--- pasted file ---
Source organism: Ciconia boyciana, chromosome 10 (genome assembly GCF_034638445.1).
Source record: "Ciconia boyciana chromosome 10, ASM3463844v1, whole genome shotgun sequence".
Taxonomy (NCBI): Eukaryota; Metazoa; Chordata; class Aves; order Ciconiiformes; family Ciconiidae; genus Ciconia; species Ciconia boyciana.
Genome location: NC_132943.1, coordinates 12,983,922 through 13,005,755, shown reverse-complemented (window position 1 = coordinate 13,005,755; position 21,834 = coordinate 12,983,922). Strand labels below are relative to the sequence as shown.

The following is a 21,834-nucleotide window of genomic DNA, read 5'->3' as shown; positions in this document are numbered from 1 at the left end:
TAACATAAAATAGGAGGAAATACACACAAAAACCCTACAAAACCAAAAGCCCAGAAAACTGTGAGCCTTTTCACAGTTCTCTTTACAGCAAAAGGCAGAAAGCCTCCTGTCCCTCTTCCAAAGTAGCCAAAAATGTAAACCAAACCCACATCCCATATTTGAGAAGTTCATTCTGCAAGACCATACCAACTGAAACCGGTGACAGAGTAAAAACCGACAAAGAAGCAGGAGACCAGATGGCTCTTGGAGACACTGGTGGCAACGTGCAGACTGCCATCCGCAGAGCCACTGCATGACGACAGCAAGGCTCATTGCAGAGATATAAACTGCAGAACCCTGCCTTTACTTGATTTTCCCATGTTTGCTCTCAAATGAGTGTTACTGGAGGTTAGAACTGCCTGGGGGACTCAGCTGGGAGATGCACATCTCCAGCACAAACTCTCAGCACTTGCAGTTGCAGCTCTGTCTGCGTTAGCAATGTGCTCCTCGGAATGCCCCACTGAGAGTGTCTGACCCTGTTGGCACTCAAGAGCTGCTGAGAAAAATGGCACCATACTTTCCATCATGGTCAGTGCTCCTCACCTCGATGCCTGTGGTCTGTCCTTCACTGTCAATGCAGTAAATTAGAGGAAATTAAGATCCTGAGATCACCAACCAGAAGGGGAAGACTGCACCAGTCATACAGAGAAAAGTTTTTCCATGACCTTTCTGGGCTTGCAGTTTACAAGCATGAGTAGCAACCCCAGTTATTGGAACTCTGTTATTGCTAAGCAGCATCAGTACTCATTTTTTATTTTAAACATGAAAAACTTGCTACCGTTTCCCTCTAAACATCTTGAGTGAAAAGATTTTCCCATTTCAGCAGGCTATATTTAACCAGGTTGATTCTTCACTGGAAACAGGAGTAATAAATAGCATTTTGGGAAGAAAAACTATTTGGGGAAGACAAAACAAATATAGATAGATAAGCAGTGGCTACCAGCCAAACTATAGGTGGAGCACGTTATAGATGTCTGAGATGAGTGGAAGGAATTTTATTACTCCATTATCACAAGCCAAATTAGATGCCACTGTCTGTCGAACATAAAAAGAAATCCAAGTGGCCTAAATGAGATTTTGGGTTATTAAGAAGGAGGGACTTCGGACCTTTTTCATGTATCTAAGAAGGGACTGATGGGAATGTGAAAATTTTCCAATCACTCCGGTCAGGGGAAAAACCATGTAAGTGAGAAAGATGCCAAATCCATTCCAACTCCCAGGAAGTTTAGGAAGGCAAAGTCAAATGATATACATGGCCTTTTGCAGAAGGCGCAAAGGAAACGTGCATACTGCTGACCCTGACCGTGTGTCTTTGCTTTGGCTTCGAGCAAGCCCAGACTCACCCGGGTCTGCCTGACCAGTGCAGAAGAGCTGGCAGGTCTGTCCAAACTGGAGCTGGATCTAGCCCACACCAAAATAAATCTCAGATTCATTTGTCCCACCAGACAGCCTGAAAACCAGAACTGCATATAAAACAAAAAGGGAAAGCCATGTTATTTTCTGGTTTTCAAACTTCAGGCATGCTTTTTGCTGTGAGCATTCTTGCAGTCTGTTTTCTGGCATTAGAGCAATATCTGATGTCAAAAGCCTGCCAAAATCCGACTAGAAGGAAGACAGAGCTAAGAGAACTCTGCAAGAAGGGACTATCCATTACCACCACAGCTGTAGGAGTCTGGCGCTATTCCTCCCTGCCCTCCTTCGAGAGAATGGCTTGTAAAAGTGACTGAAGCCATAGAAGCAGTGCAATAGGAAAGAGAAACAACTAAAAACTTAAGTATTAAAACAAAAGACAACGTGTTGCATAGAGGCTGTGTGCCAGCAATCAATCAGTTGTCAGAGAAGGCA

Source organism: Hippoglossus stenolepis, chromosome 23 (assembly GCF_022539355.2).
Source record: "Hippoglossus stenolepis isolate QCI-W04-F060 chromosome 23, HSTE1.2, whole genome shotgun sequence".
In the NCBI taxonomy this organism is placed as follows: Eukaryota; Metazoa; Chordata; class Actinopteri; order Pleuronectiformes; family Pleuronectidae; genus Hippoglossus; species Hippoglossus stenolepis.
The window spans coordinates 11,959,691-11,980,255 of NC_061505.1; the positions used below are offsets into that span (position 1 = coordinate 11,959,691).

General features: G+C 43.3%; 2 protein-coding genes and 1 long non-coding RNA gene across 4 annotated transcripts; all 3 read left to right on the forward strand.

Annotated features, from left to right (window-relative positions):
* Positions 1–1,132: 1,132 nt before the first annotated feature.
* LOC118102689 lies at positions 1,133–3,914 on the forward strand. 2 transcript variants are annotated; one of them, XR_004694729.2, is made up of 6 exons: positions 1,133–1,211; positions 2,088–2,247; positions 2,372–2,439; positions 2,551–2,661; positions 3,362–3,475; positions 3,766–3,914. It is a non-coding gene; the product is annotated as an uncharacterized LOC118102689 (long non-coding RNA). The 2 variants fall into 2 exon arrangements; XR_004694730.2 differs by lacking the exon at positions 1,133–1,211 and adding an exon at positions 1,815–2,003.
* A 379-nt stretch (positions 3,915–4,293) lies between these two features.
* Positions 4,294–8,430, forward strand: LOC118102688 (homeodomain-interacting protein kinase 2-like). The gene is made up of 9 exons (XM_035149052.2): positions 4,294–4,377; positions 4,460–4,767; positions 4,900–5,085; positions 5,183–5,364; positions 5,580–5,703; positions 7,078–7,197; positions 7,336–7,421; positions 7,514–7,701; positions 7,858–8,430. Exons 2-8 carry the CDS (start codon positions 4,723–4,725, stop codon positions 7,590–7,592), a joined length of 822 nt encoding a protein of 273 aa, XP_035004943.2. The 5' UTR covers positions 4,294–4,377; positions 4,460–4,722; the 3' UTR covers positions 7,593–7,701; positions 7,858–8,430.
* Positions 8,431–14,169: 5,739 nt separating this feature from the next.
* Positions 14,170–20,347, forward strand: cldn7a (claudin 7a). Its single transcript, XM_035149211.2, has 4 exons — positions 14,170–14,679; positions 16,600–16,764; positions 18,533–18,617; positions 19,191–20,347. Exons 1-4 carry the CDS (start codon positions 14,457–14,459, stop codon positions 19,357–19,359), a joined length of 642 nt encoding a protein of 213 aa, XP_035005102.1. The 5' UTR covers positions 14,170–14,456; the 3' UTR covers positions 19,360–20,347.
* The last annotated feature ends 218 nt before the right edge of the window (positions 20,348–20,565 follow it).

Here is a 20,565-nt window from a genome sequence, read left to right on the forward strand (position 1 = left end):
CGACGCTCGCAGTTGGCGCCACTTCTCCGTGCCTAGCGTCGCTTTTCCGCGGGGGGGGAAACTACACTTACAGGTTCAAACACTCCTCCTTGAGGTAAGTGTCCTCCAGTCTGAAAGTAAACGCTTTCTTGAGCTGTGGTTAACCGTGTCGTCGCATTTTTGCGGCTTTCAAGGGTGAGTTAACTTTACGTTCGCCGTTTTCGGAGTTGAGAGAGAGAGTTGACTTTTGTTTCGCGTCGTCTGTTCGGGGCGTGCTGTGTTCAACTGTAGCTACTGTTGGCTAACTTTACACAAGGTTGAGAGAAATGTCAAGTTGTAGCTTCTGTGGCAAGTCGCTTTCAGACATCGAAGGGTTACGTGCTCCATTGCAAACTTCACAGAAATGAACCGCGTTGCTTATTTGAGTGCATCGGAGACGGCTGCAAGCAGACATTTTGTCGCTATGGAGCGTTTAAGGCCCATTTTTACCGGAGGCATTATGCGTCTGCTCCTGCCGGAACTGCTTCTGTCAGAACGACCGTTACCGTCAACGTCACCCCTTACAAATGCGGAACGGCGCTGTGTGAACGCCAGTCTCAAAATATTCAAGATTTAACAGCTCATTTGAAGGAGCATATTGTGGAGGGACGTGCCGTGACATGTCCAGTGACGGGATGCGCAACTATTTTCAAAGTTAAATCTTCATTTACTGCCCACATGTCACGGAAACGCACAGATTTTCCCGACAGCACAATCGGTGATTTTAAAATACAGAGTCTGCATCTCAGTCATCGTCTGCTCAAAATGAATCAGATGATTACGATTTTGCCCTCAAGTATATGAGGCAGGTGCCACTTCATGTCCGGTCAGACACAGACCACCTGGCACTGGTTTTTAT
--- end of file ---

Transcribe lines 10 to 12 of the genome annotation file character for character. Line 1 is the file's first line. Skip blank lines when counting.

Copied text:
The window spans coordinates 11,959,691-11,980,255 of NC_061505.1; the positions used below are offsets into that span (position 1 = coordinate 11,959,691).

General features: G+C 43.3%; 2 protein-coding genes and 1 long non-coding RNA gene across 4 annotated transcripts; all 3 read left to right on the forward strand.

Annotated features, from left to right (window-relative positions):